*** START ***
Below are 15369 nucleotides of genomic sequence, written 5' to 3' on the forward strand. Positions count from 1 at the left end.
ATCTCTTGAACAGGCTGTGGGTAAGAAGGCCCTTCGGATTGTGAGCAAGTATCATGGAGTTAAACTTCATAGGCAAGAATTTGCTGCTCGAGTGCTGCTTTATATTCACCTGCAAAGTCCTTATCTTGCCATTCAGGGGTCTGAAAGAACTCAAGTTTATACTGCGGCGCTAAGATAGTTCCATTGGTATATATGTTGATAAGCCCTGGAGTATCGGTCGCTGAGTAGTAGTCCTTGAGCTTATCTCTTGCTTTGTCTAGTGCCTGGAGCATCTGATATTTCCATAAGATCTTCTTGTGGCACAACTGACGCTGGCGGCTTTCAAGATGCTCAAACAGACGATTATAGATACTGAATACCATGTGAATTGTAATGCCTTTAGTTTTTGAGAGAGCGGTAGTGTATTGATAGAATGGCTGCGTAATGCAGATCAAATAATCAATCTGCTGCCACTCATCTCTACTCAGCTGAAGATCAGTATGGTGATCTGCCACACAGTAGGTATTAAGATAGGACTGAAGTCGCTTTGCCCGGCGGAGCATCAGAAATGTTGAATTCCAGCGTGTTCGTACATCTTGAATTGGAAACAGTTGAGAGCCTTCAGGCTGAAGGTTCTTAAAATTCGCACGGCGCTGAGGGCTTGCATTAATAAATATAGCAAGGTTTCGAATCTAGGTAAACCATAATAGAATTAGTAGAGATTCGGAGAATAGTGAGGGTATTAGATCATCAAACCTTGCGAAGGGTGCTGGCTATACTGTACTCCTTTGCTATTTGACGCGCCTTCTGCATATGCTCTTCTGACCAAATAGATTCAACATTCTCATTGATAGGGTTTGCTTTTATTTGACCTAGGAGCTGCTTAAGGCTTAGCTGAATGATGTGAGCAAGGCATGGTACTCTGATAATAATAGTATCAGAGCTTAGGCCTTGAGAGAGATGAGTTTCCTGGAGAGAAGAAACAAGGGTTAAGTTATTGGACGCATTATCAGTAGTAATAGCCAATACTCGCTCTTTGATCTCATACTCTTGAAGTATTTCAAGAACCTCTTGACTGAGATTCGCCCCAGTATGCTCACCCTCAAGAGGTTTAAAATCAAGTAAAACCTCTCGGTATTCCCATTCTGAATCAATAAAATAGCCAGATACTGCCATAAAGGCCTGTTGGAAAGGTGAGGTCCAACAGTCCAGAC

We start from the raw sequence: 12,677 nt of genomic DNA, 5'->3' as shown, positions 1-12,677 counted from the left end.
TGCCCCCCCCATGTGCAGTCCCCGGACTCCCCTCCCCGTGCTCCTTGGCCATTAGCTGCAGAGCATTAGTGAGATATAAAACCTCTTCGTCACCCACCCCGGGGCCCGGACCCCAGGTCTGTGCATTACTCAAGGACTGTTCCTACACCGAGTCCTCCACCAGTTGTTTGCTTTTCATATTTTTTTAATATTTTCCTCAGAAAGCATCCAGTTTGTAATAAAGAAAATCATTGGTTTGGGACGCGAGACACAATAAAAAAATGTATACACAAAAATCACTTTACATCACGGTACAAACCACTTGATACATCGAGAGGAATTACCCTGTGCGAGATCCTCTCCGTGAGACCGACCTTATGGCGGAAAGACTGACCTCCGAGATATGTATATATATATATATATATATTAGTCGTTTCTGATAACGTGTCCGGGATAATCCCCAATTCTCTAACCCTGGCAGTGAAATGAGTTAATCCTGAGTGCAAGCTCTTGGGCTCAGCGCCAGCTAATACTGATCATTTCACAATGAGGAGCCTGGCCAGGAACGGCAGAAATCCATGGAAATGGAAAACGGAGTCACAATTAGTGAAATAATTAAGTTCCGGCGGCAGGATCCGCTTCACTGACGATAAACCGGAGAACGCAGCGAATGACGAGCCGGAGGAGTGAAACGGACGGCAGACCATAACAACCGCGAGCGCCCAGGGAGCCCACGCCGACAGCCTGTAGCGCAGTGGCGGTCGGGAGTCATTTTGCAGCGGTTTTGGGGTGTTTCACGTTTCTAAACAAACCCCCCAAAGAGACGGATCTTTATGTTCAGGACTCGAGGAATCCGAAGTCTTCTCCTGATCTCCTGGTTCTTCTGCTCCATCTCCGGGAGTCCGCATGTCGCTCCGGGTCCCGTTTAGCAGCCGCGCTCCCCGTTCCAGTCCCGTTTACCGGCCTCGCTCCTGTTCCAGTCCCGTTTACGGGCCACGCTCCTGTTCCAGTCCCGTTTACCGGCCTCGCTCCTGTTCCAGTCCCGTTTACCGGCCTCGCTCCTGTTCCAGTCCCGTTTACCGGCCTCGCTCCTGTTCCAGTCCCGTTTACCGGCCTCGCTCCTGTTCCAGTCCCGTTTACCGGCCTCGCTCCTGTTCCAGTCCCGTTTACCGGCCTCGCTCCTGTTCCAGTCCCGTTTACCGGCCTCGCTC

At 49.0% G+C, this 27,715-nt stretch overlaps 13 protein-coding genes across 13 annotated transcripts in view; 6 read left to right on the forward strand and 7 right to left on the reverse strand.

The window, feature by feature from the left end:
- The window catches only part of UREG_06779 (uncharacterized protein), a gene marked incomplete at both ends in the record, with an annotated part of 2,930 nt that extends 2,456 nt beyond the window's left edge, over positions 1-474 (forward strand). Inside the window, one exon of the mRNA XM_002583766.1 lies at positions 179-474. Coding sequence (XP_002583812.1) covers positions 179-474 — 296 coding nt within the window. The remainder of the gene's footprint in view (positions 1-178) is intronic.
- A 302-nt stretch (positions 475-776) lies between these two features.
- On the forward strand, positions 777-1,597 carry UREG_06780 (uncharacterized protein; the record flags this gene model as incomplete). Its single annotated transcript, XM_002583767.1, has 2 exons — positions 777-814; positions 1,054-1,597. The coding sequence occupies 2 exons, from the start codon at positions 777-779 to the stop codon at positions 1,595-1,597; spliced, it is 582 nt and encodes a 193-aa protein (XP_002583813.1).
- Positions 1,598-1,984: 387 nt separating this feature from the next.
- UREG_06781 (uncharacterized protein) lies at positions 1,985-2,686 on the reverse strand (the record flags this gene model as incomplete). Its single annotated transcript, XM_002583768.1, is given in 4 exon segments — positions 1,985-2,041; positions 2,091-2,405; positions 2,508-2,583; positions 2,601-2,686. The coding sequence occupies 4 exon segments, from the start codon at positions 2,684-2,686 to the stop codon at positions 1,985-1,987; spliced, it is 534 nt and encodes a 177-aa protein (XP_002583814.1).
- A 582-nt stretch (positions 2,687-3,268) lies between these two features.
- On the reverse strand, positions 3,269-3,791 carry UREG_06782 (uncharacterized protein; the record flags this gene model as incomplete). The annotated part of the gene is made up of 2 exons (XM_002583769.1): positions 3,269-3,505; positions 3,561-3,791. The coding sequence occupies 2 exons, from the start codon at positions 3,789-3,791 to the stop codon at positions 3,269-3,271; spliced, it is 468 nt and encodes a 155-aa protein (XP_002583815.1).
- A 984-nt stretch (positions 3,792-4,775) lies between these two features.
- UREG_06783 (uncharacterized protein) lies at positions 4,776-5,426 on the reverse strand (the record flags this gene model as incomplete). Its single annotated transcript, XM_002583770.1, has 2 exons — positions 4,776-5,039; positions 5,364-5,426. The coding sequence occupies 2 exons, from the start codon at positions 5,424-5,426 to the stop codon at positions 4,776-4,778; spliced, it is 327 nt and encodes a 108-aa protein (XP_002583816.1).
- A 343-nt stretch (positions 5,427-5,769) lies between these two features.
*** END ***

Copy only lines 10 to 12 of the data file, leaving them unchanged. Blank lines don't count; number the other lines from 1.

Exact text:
- Positions 1,598-1,984: 387 nt separating this feature from the next.
- UREG_06781 (uncharacterized protein) lies at positions 1,985-2,686 on the reverse strand (the record flags this gene model as incomplete). Its single annotated transcript, XM_002583768.1, is given in 4 exon segments — positions 1,985-2,041; positions 2,091-2,405; positions 2,508-2,583; positions 2,601-2,686. The coding sequence occupies 4 exon segments, from the start codon at positions 2,684-2,686 to the stop codon at positions 1,985-1,987; spliced, it is 534 nt and encodes a 177-aa protein (XP_002583814.1).
- A 582-nt stretch (positions 2,687-3,268) lies between these two features.